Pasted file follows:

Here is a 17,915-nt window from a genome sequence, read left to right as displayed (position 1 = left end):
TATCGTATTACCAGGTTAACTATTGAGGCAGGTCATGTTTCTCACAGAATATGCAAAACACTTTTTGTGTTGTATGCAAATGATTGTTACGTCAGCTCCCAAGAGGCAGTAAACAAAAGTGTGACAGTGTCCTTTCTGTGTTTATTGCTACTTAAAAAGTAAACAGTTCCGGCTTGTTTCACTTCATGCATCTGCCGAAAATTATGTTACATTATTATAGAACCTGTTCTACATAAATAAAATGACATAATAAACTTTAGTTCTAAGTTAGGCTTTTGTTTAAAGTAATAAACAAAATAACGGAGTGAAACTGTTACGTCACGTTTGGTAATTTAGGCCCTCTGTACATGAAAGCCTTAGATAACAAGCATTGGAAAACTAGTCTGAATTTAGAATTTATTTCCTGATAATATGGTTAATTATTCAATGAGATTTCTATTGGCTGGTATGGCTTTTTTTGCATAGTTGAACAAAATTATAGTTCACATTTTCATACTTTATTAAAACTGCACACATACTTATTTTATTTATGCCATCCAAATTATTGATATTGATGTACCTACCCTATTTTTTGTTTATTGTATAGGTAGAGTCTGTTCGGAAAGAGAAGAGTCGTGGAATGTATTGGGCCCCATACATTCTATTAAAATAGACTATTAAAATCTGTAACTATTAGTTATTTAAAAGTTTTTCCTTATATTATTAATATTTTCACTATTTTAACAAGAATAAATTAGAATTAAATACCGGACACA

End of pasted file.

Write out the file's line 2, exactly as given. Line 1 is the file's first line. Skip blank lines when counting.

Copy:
TATCGTATTACCAGGTTAACTATTGAGGCAGGTCATGTTTCTCACAGAATATGCAAAACACTTTTTGTGTTGTATGCAAATGATTGTTACGTCAGCTCCCAAGAGGCAGTAAACAAAAGTGTGACAGTGTCCTTTCTGTGTTTATTGCTACTTAAAAAGTAAACAGTTCCGGCTTGTTTCACTTCATGCATCTGCCGAAAATTATGTTACATTATTATAGAACCTGTTCTACATAAATAAAATGACATAATAAACTTTAGTTCTAAGTTAGGCTTTTGTTTAAAGTAATAAACAAAATAACGGAGTGAAACTGTTACGTCACGTTTGGTAATTTAGGCCCTCTGTACATGAAAGCCTTAGATAACAAGCATTGGAAAACTAGTCTGAATTTAGAATTTATTTCCTGATAATATGGTTAATTATTCAATGAGATTTCTATTGGCTGGTATGGCTTTTTTTGCATAGTTGAACAAAATTATAGTTCACATTTTCATACTTTATTAAAACTGCACACATACTTATTTTATTTATGCCATCCAAATTATTGATATTGATGTACCTACCCTATTTTTTGTTTATTGTATAGGTAGAGTCTGTTCGGAAAGAGAAGAGTCGTGGAATGTATTGGGCCCCATACATTCTATTAAAATAGACTATTAAAATCTGTAACTATTAGTTATTTAAAAGTTTTTCCTTATATTATTAATATTTTCACTATTTTAACAAGAATAAATTAGAATTAAATACCGGACACA